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Shark Bytes

April 2006 Shark Bytes

written by Monique Fallows

Posted on Sunday, 30 April 2006

Dear Shark Lovers


April is traditionally a month of a variety of sharks as it is towards to end of the pelagic shark season and sometimes the beginning of the white shark season at Seal Island.


I am very pleased to report that since almost the beginning of April we have started sighting great white sharks. Great white sharks are particularly seasonal animals and we definitely are not able to find them year round. We have noted that the great white sharks return to Seal Island to feed on Cape Fur Seals during the South African winter months. During these months the water temperature in False Bay cools down and no longer supports the migratory fish and other shark species that we think the sharks prefer to hunt. As these fish and other shark stocks can no longer be found the sharks have no option but to feed on the seals. Seal Island is 60 000 strong seal colony and an ideal hunting ground for the great white.


On each trip we have seen a minimum of two different sharks and as many as five different individuals on each trip. They have not stayed around the boat for long periods but we are happy just to get a glimpse of them!


We personally have not had any breaches on the seal decoy, but our colleague Rob, who also works at Seal Island, has had one. The good news is that on all the trips we have done thus far we have been seeing different sharks on each trip, so there seems to be good numbers of sharks coming and going around Seal Island.


In the last week we have also seen signs of sharks predating on seals. On one trip last week Chris & I were about a mile from arriving at the Island when a breaching shark was beautifully silhouetted against the golden skyline just before dawn. The shark proceeded with another 2 breaches and was successful in catching the seal. As we get more into winter we will be expecting to see a lot more of these events as the young of the year seals head out for their first feeding sorties.


One particular trip I would like to mention was with a British Family on a day trip. The four kids were extremely interested in nature and in particular the 9 year old peppered us with questions throughout the day! Shark wise it started off very slowly and at 12.30pm we barely glimpsed a shark feeding on a seal carcass. In fact as we got there we just saw the top of the shark’s tail going back into the water. We went back on anchor and the kids were so excited that they had seen a great white shark. Sometimes one gets a group of people that we particularly want to have a great day. As the time wore on Chris & I gave ourselves 5 minutes before leaving. Out of nowhere we suddenly had 2 sharks around the boat and they both stayed with us for a good 30 minutes. We have never seen children so appreciative of nature and they were just ecstatic at seeing the sharks.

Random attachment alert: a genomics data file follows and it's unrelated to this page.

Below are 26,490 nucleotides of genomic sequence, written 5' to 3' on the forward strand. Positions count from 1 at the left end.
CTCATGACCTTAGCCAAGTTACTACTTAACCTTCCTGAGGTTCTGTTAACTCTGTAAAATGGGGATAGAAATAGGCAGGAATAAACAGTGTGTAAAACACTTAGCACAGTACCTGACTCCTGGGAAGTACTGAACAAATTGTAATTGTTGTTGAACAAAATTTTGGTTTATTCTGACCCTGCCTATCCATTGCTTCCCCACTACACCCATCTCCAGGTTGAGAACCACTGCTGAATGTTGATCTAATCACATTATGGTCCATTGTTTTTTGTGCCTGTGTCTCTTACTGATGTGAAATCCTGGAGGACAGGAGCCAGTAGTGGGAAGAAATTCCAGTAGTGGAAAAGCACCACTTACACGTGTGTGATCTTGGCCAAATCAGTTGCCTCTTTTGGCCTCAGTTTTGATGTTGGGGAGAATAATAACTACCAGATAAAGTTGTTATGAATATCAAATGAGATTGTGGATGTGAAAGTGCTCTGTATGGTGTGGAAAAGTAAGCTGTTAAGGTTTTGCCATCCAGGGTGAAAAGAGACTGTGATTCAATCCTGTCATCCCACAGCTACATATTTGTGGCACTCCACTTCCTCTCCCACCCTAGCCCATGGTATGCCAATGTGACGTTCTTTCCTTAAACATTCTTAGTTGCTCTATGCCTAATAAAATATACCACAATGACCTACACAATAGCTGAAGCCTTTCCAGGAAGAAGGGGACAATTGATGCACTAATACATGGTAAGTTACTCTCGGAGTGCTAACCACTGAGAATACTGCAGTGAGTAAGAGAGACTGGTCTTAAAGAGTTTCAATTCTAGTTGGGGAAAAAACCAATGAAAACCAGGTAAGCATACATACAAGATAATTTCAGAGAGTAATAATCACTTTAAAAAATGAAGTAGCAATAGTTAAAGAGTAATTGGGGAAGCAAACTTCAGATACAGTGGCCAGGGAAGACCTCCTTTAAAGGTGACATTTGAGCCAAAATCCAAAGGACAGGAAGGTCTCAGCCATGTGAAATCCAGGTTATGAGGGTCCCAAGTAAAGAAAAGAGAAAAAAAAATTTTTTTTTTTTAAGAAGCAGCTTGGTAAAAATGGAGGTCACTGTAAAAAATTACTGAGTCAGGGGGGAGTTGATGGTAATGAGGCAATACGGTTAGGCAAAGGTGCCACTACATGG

We get a large number of emails from parents whose kids love sharks and even kids themselves that want to learn about them. It is fantastic that so many kids are being encouraged to learn more about this greatly miss-understood animal, and who knows, maybe in the future this will go a long way to helping the conservation of this species.


Towards the end of the month we have had a large patch of dirty green water move into the pelagic shark area and subsequently have been seeing more blue sharks than mako sharks. The water temperature has also cooled down to about 17 degrees Celcius, another sign that winter is approaching.

I did however manage to have my best dive yet this season at the beginning of the month. We had 2 makos around the boat for most of the day as well as a few yellowfin tuna and about 200 longfin tuna. When it was my chance to dive only one mako was still around but I wasn’t complaining as this male shark of about 1, 8 meters (5 foot) was very relaxed and repeatedly made close passes within a few meters of me. It always amazes me how these sharks allow us into their space without being aggressive towards us. When they get close I love to watch their purple pupil beadily watch me they swim by!


Whenever the mako would disappear for a short while the longfin tuna (albacore) would come up to the surface. We found that while the mako was around they were staying below at about 10 meters. We mostly get yellowfin tuna up to the boat so it was only about the 3rd time that I have dived with the longfin and it was interesting to note that they were much more cautious than the yellowfin.


In May we will be doing the last of the pelagic shark trips and many more white shark trips. We are also hoping to do one or two more dives with the sevengill cow sharks before the white shark season really takes over.


For South African readers Carte Blanch will be featuring a segment on shark longlining on the 21 May. It will be showing both sides of the story so I am sure that you will find it interesting.


Also for South African readers, The Southern African Sustainable Seafood Initiative (SASSI) has compiled a seafood watch card relative to South Africa. It is a recommendation on which seafood is a better choice from an ecological perspective, and it is one of the ways in which you yourself can make a difference in the conservation of our oceans. The list is available on www.wwf.org.za/sassi .


Something else to check out is our new look website and you will be find all sorts of interesting information including scientific papers published on our work at Seal Island and other areas.


Until next month,

Best wishes

Monique Fallows 


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